Global News Journal

Israel’s “Jewish Division”: Northen Ireland redux?

By Reuters Staff
December 10, 2008

By Dan Williams

A Reuters investigation into how the Israeli domestic intelligence service Shin Bet is tackling threats from Jewish ultranationalists has raised intriguing parallels with Britain’s handling of the sectarian “troubles” in Northern Ireland.

A victim of Palestinian torture speaks out

December 4, 2008

I met a young man the other day in Hebron, a bustling Palestinian city on many hills, half an hour’s drive south of Jerusalem. He was pleasant, a little shy, a bit embarrassed at the fuss of inviting a foreign journalist into the modest apartment he shares with his wife and son.

from FaithWorld:

Visiting Israeli settlers in what my GPS calls “unreachable areas”

November 21, 2008
(Editor's note: Doug Hamilton, one of our most experienced correspondents and lively writers, recently took up a new post in Jerusalem. Here's the back story to his latest feature "A Biblical view of peace high in the Holy Land.")

The unsettling story that “hits you in the face”

November 1, 2008

 Sometimes we journalists speak of stories that are so compelling, so important to tell that they “hit you in the face”. In the West Bank these days, we’ve begun to take that literally. In the past couple of weeks, Palestinian journalists working for international media, including Reuters, have become the targets of Jewish settlers in a way that has highlighted what many see as a violent trend among that community which has caused alarm not only among ordinary Palestinians but among Israeli leaders and their international allies, most recently the European Union . The EU noted an upsurge in violence during the annual harvest of olives, a key crop in the hills of the West Bank. The statement came out just hours after settlers had again attacked journalists, as well as Israeli police.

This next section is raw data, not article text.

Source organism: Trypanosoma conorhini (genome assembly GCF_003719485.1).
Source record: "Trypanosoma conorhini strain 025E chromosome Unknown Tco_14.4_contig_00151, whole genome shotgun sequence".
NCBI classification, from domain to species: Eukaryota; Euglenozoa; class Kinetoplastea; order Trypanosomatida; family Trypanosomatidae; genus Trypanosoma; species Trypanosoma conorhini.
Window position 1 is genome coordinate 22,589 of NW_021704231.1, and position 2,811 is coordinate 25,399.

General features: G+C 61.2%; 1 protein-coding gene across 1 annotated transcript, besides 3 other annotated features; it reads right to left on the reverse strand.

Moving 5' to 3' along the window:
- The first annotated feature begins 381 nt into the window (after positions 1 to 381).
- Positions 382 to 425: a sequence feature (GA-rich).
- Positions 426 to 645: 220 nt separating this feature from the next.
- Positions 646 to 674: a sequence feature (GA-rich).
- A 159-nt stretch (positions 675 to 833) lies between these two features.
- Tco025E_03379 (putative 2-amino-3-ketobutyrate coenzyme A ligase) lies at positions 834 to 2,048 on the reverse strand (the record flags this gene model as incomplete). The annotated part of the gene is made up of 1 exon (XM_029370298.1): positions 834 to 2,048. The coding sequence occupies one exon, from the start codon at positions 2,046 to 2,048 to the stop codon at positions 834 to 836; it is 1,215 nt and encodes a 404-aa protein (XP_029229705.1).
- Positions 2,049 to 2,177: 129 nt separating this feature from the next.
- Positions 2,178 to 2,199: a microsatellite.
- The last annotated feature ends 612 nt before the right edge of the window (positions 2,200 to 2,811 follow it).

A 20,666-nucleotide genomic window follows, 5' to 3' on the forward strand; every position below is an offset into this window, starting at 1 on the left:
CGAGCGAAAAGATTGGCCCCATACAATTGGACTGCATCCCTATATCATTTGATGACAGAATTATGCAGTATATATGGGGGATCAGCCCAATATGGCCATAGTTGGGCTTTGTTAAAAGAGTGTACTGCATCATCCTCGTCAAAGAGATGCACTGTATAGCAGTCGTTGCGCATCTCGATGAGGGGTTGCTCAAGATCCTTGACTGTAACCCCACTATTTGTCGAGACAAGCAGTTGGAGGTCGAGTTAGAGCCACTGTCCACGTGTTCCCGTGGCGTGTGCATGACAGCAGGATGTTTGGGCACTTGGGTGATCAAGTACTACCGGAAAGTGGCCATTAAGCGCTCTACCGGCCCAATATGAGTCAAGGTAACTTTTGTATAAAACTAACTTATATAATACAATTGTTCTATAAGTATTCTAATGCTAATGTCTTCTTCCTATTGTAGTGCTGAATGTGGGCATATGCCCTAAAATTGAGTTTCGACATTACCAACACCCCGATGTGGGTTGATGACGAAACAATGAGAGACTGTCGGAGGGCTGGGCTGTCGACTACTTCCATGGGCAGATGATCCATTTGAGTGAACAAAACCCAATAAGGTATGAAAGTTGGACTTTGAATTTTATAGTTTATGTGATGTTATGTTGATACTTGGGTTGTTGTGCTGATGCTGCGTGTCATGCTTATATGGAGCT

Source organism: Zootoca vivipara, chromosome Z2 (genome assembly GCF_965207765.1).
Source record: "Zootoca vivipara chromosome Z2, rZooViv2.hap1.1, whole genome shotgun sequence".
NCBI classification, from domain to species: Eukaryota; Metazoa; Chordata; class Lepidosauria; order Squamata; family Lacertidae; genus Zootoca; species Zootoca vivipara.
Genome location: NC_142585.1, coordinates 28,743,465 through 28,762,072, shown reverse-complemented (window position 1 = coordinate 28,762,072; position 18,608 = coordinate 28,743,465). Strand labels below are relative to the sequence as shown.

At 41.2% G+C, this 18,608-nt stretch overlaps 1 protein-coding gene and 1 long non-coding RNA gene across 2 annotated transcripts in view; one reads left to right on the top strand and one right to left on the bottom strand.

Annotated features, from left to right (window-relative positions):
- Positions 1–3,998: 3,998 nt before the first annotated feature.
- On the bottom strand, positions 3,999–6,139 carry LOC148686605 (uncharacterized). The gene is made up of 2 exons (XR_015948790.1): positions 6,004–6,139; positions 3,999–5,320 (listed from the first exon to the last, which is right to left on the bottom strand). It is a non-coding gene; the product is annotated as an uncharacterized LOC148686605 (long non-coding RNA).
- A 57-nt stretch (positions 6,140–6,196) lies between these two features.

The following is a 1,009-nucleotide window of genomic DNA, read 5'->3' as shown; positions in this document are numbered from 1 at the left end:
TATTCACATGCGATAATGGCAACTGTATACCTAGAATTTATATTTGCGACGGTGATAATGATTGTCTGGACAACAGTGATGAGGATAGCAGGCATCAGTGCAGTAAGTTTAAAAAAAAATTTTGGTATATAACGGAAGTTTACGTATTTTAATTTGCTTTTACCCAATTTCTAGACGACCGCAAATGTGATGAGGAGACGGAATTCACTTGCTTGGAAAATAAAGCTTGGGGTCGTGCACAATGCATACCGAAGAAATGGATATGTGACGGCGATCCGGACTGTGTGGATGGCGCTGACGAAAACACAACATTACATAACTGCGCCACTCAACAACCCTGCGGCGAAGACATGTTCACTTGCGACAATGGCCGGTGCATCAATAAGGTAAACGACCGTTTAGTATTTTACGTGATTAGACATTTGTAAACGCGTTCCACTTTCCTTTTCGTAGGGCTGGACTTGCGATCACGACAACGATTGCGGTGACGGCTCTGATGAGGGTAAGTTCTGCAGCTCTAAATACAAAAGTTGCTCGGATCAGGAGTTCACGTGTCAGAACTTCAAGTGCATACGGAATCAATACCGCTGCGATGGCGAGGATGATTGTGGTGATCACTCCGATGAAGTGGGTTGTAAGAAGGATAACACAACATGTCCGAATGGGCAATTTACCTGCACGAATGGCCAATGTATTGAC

Israel’s West Bank barrier

July 7, 2008

west-bank-barrier.jpg Four years ago this week, on July 9, 2004, the International Court of Justice in The Hague, known as the World Court, ruled in an advisory opinion that the wall and fence barrier which Israel was building in the West Bank was illegal under international law and that Palestinians affected by it should be compensated. Israel responded  by dismissing the decision as politically motivated and defended the barrier, which it calls the “security fence”, as an effective response to “Palestinian terrorism”. Israel says the barrier, whose projected route of fences and walls snakes through the West Bank for over 700 km, has saved Israeli lives by preventing a continuation of attacks, notably suicide bombings.